Regular readers of this blog know I find the idea of economic institutions interesting. Institutions have been defined as "the rules of the game." More specifically they are the set of rules and organizations (both formal and informal) that influence our decision-making by setting up incentives to action. They can include written laws, voluntary standards of conduct, even cultural beliefs. The last category is the subject of this post.
An article in today's edition of The Wall Street Journal (free content at this writing), discusses motorcycle taxis in Nigeria. Specifically, the article is about how dangerous the motorcycle taxis are. Evidently, there are so many accidents that one hospital has a ward specifically for people who were in motorcycle taxi accidents.
But attempts to get people to wear helmets have been unsuccessful, largely because of superstition (cultural belief). There is a belief among many that placing the helmet in contact with their head is bad "juju" which can have drastic consequences. People can disappear, lose their brains or their luck. People make choices, often tragic, because the belief presents a perceived cost that exceeds a perceived benefit. Thus, they make a "logical" choice.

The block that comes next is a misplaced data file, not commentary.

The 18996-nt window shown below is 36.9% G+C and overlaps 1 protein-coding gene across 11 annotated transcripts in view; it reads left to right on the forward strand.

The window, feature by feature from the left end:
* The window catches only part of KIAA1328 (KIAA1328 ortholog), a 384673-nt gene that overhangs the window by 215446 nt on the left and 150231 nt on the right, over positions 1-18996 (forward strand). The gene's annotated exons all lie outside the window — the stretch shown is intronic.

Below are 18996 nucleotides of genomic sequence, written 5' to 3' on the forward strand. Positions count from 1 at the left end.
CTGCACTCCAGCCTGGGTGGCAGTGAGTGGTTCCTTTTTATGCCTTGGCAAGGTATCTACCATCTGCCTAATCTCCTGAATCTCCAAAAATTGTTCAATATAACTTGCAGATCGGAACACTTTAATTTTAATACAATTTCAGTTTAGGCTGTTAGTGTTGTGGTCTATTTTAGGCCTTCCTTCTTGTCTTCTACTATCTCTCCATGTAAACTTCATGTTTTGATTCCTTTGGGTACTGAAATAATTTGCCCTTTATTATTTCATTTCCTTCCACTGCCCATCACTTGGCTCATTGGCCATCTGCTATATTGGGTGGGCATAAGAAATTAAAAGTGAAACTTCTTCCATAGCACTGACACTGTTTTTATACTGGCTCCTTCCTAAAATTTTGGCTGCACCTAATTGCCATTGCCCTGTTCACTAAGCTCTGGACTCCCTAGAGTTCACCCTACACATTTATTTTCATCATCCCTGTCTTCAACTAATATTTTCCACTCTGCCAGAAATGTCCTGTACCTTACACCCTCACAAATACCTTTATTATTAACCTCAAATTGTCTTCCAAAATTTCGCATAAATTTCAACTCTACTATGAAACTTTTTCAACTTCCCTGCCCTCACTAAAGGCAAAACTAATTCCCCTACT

Enter one entrepreneur who has developed a cloth liner that can be placed between the helmet and the wearer. It eliminates the contact and, for some at least, overcomes the cultural fear. There are other issues involved, including hygiene, but the fact is the entrepreneur was able to use his understanding of an institutional factor to identify and open a market. I don't know how successful he will be, given there are many inexpensive substitutes like personal handkerchiefs. And there are likely to be more commercial substitutes. But this remains an interesting example of entrepreneurship mixed with institutional economics.
I look forward to your comments.